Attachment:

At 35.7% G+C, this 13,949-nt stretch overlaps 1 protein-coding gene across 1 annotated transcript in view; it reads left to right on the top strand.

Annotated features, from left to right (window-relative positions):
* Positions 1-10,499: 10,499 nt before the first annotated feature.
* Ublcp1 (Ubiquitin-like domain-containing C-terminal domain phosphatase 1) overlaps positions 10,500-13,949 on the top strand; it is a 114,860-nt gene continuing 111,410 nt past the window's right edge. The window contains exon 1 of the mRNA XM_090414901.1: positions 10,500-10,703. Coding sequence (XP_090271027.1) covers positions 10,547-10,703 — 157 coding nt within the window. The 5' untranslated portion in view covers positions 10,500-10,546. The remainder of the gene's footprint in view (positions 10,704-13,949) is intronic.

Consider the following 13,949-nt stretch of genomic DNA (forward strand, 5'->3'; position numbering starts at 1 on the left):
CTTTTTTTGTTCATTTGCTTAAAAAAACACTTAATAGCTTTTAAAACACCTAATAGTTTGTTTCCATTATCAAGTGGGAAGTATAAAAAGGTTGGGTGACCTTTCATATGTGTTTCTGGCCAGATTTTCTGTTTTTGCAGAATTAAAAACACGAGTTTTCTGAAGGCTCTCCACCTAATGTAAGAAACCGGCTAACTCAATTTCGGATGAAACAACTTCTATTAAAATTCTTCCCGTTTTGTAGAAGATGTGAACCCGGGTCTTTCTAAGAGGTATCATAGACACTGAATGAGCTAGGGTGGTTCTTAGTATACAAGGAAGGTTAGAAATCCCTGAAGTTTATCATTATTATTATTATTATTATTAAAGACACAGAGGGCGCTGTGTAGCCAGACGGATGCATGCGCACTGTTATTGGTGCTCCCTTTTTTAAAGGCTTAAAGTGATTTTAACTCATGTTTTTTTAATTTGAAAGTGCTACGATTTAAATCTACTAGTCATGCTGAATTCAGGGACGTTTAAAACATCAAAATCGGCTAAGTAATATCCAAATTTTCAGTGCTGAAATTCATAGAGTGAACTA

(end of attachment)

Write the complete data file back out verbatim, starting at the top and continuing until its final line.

At 35.7% G+C, this 13,949-nt stretch overlaps 1 protein-coding gene across 1 annotated transcript in view; it reads left to right on the top strand.

Annotated features, from left to right (window-relative positions):
* Positions 1-10,499: 10,499 nt before the first annotated feature.
* Ublcp1 (Ubiquitin-like domain-containing C-terminal domain phosphatase 1) overlaps positions 10,500-13,949 on the top strand; it is a 114,860-nt gene continuing 111,410 nt past the window's right edge. The window contains exon 1 of the mRNA XM_090414901.1: positions 10,500-10,703. Coding sequence (XP_090271027.1) covers positions 10,547-10,703 — 157 coding nt within the window. The 5' untranslated portion in view covers positions 10,500-10,546. The remainder of the gene's footprint in view (positions 10,704-13,949) is intronic.

Consider the following 13,949-nt stretch of genomic DNA (forward strand, 5'->3'; position numbering starts at 1 on the left):
CTTTTTTTGTTCATTTGCTTAAAAAAACACTTAATAGCTTTTAAAACACCTAATAGTTTGTTTCCATTATCAAGTGGGAAGTATAAAAAGGTTGGGTGACCTTTCATATGTGTTTCTGGCCAGATTTTCTGTTTTTGCAGAATTAAAAACACGAGTTTTCTGAAGGCTCTCCACCTAATGTAAGAAACCGGCTAACTCAATTTCGGATGAAACAACTTCTATTAAAATTCTTCCCGTTTTGTAGAAGATGTGAACCCGGGTCTTTCTAAGAGGTATCATAGACACTGAATGAGCTAGGGTGGTTCTTAGTATACAAGGAAGGTTAGAAATCCCTGAAGTTTATCATTATTATTATTATTATTATTAAAGACACAGAGGGCGCTGTGTAGCCAGACGGATGCATGCGCACTGTTATTGGTGCTCCCTTTTTTAAAGGCTTAAAGTGATTTTAACTCATGTTTTTTTAATTTGAAAGTGCTACGATTTAAATCTACTAGTCATGCTGAATTCAGGGACGTTTAAAACATCAAAATCGGCTAAGTAATATCCAAATTTTCAGTGCTGAAATTCATAGAGTGAACTA